Climate change will seriously disrupt our lives. While, on average, the globe will get warmer and receive more precipitation, individual regions will experience different climatic changes, with different consequences for the local environment. Among the most severe are:
• more heat-waves and droughts, resulting in more and more conflicts over water resources;
• more extreme weather events, producing floods and property destruction;
• a greater potential for heat-related illnesses and deaths, as well as the wider spread of infectious diseases carried by insects and rodents into areas previously free from them.
Clearly, global warming is a grave problem. It will take everyone – governments, industry, communities, and individuals – working together to make a real difference. These are solutions that will help reduce global warming, and you can be a part of them.
• ‘Americans are driving more in less-efficient vehicles. Sales of sports utility vehicles and pick-up trucks have been amazingly strong considering the recession, and low pump prices are keeping people on the roads’ – Mike Lucky, analyst for John S Herold Inc, December 2001
• ‘One person flying in an airplane for one hour is responsible for the same greenhouse gas emissions as a typical Bangladeshi in a whole year.’ – Beatrice Schell, European Federation for Transport and Environment, November 2001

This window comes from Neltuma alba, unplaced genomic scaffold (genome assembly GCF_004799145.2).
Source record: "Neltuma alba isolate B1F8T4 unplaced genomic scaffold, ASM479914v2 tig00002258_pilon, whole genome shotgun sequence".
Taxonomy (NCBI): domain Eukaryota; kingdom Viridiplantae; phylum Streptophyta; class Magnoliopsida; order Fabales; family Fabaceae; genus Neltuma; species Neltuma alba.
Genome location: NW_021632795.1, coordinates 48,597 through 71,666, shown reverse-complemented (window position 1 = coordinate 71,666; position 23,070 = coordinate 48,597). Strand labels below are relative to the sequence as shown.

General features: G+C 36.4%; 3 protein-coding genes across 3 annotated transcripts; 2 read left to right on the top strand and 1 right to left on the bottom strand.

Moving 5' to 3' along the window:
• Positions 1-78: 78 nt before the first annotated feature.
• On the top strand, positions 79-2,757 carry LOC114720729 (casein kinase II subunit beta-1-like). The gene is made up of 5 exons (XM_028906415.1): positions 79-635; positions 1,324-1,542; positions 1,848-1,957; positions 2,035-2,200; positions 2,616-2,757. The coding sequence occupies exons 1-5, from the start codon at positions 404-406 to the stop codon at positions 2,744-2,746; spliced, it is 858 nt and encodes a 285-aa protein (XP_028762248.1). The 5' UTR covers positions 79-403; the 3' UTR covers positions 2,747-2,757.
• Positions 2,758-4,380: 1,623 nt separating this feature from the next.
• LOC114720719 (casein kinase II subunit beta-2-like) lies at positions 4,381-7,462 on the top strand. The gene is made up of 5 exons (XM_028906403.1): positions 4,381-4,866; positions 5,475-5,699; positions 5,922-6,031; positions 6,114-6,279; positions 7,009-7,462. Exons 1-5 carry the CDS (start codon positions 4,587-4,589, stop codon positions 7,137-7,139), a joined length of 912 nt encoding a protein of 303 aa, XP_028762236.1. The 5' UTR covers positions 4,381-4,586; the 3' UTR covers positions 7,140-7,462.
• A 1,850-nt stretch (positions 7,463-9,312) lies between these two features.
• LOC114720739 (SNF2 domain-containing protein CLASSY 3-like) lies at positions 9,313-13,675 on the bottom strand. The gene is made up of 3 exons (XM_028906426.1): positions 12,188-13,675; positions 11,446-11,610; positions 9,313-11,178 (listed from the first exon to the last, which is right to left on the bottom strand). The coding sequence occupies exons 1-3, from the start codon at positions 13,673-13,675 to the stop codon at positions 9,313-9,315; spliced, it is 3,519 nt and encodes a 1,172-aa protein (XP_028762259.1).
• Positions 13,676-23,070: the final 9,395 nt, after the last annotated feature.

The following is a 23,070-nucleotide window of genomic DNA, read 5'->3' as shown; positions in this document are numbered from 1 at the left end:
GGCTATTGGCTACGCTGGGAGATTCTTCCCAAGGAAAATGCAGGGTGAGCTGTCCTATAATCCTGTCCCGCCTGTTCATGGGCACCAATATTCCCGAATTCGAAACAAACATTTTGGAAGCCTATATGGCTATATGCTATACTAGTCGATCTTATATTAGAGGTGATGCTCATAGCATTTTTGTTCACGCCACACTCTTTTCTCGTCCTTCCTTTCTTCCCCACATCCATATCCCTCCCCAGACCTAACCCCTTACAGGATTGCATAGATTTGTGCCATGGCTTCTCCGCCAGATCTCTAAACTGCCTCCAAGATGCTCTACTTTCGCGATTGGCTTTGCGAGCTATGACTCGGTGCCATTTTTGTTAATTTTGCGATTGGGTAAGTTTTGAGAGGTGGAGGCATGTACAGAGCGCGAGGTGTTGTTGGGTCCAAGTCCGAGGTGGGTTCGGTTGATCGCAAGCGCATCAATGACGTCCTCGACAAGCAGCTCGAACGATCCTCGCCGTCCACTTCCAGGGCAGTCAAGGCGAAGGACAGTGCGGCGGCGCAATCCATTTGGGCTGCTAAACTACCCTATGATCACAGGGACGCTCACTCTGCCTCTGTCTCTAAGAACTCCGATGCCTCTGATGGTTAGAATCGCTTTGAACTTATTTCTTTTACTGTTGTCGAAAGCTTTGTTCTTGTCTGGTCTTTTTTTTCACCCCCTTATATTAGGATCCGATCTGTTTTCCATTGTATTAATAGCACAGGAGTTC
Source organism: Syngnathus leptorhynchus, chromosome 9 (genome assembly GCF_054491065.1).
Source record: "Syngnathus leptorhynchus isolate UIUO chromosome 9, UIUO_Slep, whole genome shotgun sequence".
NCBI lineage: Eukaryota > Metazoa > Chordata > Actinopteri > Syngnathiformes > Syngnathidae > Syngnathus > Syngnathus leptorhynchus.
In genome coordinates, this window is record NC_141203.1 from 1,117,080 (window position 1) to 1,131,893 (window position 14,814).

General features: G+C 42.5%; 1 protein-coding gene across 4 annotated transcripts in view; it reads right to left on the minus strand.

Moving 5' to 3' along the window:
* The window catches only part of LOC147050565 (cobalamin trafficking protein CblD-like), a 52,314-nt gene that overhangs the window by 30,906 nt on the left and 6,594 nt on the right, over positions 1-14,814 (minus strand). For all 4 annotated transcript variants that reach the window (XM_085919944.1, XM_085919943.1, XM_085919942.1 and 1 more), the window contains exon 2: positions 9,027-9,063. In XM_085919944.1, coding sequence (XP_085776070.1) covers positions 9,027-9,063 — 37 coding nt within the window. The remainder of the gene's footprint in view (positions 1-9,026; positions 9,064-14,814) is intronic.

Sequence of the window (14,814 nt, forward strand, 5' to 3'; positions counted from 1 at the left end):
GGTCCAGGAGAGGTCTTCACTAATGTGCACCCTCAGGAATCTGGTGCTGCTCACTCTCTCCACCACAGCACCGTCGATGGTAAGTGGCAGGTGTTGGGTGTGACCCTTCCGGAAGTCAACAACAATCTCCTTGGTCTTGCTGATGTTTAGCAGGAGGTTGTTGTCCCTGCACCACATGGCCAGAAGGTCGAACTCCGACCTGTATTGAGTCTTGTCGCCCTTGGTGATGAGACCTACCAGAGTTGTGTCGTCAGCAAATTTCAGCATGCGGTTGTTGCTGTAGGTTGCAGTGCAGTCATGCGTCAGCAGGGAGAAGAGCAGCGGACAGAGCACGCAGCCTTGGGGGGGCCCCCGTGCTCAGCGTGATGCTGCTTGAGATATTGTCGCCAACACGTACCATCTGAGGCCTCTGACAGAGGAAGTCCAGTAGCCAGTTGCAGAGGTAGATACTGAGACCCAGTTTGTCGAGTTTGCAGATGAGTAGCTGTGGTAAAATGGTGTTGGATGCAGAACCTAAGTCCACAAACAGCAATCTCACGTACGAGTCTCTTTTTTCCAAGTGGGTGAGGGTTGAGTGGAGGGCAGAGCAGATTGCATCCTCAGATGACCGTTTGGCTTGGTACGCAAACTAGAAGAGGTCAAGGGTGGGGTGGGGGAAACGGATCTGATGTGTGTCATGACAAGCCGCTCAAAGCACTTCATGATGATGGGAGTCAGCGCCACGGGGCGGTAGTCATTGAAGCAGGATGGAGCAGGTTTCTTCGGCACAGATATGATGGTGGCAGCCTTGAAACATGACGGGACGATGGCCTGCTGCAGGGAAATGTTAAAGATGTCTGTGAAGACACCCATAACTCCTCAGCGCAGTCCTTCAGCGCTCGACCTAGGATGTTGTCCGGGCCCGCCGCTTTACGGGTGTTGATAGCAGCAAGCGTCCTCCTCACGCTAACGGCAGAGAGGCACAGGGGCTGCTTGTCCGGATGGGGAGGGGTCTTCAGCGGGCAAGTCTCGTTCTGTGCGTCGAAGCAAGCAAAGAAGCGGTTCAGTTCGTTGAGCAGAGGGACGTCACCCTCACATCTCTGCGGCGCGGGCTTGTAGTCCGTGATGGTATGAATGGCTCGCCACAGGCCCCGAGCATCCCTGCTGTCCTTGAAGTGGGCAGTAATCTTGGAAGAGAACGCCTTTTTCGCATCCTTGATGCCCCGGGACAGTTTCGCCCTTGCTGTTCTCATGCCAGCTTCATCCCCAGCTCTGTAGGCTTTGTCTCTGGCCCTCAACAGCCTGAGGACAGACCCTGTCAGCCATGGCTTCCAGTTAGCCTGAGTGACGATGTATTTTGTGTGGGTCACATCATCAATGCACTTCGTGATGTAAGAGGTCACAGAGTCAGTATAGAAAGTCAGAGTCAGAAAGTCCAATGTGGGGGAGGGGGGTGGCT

• ‘The Greenland ice sheet is likely to be eliminated [within 50 years] unless much more substantial reductions in emissions are made than those envisaged’ – Jonathan Gregory, climatologist at the University of Reading, April 2004, commenting on the fact that, upon melting, the world’s second largest icecap could raise sea levels by seven metres, flooding most coastal regions. Plot this on an OS Map of your nearest coastal area.'
Understand what climate change is and how it can be prevented.
Assess the children’s prior knowledge by asking the following questions:
• What is climate change?
• Why is it sometimes called ‘The Greenhouse Effect’/‘Global warming’?
• How can we prevent it?'
The air around the exposed thermometer is constantly changing, being replaced with cooler air throughout the experiment. The air surrounding the other thermometer, however, is trapped and becomes warmer and warmer. This is similar to what happens on the earth’s surface. The sunlight passes through the atmosphere and warms the earth’s surface. The heat radiating from the surface is trapped by greenhouse gases.'
Note added 8 November 2012. A commenter at the Tallbloke site gives a link to the document on an educational site run by the Royal Meteorological Society (http://www.metlink.org/pdf/science_weather/climatechange.pdf). The document is suspiciously anonymous - no dates, no names of authors on it for example. I'm hoping it got planted there unofficially and that it will be removed in due course. Josh has some informative cartoons from a conference held jointly by the RMS yesterday (http://www.bishop-hill.net/blog/2012/11/8/rmets-communicating-climate-science-cartoon-notes-by-josh.html).
Note added 20 November 2012. Even alarmists are embarassed by some of the 'science experiments' used in schools to explain the so-called greenhouse effect: http://climatechangeeducation.org/hands-on/difficulties/heating_greenhouse_gases/